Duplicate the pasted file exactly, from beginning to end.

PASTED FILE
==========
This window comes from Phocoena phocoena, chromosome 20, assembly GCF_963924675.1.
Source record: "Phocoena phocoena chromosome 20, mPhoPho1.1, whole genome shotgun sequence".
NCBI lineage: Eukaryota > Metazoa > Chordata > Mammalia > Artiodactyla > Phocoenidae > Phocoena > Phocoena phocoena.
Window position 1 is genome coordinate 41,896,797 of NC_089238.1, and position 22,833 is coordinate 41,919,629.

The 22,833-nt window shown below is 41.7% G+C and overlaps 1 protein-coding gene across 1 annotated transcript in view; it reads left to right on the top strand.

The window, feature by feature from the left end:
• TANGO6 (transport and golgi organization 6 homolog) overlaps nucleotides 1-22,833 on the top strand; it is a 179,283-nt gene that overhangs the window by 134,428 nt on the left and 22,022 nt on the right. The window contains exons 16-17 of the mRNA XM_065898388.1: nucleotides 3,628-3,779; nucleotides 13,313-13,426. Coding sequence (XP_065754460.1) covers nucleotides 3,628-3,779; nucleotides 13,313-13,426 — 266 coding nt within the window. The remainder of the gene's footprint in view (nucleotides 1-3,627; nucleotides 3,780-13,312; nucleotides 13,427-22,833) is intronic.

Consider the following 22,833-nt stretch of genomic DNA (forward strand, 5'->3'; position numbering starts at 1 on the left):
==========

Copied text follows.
This window comes from Phocoena phocoena, chromosome 20, assembly GCF_963924675.1.
Source record: "Phocoena phocoena chromosome 20, mPhoPho1.1, whole genome shotgun sequence".
NCBI lineage: Eukaryota > Metazoa > Chordata > Mammalia > Artiodactyla > Phocoenidae > Phocoena > Phocoena phocoena.
Window position 1 is genome coordinate 41,896,797 of NC_089238.1, and position 22,833 is coordinate 41,919,629.

The 22,833-nt window shown below is 41.7% G+C and overlaps 1 protein-coding gene across 1 annotated transcript in view; it reads left to right on the top strand.

The window, feature by feature from the left end:
• TANGO6 (transport and golgi organization 6 homolog) overlaps nucleotides 1-22,833 on the top strand; it is a 179,283-nt gene that overhangs the window by 134,428 nt on the left and 22,022 nt on the right. The window contains exons 16-17 of the mRNA XM_065898388.1: nucleotides 3,628-3,779; nucleotides 13,313-13,426. Coding sequence (XP_065754460.1) covers nucleotides 3,628-3,779; nucleotides 13,313-13,426 — 266 coding nt within the window. The remainder of the gene's footprint in view (nucleotides 1-3,627; nucleotides 3,780-13,312; nucleotides 13,427-22,833) is intronic.

Consider the following 22,833-nt stretch of genomic DNA (forward strand, 5'->3'; position numbering starts at 1 on the left):